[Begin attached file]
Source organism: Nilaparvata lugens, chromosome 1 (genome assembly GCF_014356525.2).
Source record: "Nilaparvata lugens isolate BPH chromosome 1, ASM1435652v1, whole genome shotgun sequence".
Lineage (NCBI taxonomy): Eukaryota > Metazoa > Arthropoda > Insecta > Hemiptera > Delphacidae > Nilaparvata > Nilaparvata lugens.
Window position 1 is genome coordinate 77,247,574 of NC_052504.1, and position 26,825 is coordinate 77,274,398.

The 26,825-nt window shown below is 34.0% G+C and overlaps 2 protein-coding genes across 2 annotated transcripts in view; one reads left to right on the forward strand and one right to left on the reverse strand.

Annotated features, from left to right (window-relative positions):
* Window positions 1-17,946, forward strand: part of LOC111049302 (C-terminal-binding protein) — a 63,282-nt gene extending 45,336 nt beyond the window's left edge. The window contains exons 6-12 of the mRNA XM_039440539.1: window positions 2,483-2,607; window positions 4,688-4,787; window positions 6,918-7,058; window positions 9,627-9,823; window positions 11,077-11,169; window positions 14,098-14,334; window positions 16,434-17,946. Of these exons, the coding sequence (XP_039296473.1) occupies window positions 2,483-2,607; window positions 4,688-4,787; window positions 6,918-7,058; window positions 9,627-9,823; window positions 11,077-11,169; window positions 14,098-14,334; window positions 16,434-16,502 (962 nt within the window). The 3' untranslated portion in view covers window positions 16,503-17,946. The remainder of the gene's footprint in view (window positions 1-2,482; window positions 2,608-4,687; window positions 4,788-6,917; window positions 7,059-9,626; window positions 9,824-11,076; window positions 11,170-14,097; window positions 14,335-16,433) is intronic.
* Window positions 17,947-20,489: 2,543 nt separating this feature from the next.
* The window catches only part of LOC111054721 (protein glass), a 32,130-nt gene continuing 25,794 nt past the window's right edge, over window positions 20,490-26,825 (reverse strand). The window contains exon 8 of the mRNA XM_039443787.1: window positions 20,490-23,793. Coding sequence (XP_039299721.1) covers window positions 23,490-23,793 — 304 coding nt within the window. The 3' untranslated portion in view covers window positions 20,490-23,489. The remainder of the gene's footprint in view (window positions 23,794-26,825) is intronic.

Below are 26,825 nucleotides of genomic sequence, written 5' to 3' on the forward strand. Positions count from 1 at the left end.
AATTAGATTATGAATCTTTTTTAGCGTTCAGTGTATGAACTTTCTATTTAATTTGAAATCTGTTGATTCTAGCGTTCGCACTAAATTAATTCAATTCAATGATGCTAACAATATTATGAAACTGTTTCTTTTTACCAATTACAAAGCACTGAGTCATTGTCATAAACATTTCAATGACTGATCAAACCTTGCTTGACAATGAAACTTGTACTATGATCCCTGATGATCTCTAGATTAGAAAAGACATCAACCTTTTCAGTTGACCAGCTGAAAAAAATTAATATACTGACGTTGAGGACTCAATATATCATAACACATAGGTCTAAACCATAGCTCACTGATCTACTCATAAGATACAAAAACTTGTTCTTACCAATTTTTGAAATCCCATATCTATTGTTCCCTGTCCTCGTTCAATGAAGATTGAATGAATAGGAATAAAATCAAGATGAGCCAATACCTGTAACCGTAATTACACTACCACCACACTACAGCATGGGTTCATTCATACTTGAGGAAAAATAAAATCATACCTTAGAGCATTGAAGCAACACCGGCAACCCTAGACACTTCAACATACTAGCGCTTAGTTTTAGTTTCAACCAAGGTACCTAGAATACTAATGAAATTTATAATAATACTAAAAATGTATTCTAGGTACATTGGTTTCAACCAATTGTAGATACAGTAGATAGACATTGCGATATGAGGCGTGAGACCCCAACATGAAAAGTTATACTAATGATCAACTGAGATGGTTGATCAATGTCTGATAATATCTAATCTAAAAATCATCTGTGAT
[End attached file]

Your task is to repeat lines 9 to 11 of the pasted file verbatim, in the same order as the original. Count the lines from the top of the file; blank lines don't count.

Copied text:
* The window catches only part of LOC111054721 (protein glass), a 32,130-nt gene continuing 25,794 nt past the window's right edge, over window positions 20,490-26,825 (reverse strand). The window contains exon 8 of the mRNA XM_039443787.1: window positions 20,490-23,793. Coding sequence (XP_039299721.1) covers window positions 23,490-23,793 — 304 coding nt within the window. The 3' untranslated portion in view covers window positions 20,490-23,489. The remainder of the gene's footprint in view (window positions 23,794-26,825) is intronic.

Below are 26,825 nucleotides of genomic sequence, written 5' to 3' on the forward strand. Positions count from 1 at the left end.
AATTAGATTATGAATCTTTTTTAGCGTTCAGTGTATGAACTTTCTATTTAATTTGAAATCTGTTGATTCTAGCGTTCGCACTAAATTAATTCAATTCAATGATGCTAACAATATTATGAAACTGTTTCTTTTTACCAATTACAAAGCACTGAGTCATTGTCATAAACATTTCAATGACTGATCAAACCTTGCTTGACAATGAAACTTGTACTATGATCCCTGATGATCTCTAGATTAGAAAAGACATCAACCTTTTCAGTTGACCAGCTGAAAAAAATTAATATACTGACGTTGAGGACTCAATATATCATAACACATAGGTCTAAACCATAGCTCACTGATCTACTCATAAGATACAAAAACTTGTTCTTACCAATTTTTGAAATCCCATATCTATTGTTCCCTGTCCTCGTTCAATGAAGATTGAATGAATAGGAATAAAATCAAGATGAGCCAATACCTGTAACCGTAATTACACTACCACCACACTACAGCATGGGTTCATTCATACTTGAGGAAAAATAAAATCATACCTTAGAGCATTGAAGCAACACCGGCAACCCTAGACACTTCAACATACTAGCGCTTAGTTTTAGTTTCAACCAAGGTACCTAGAATACTAATGAAATTTATAATAATACTAAAAATGTATTCTAGGTACATTGGTTTCAACCAATTGTAGATACAGTAGATAGACATTGCGATATGAGGCGTGAGACCCCAACATGAAAAGTTATACTAATGATCAACTGAGATGGTTGATCAATGTCTGATAATATCTAATCTAAAAATCATCTGTGAT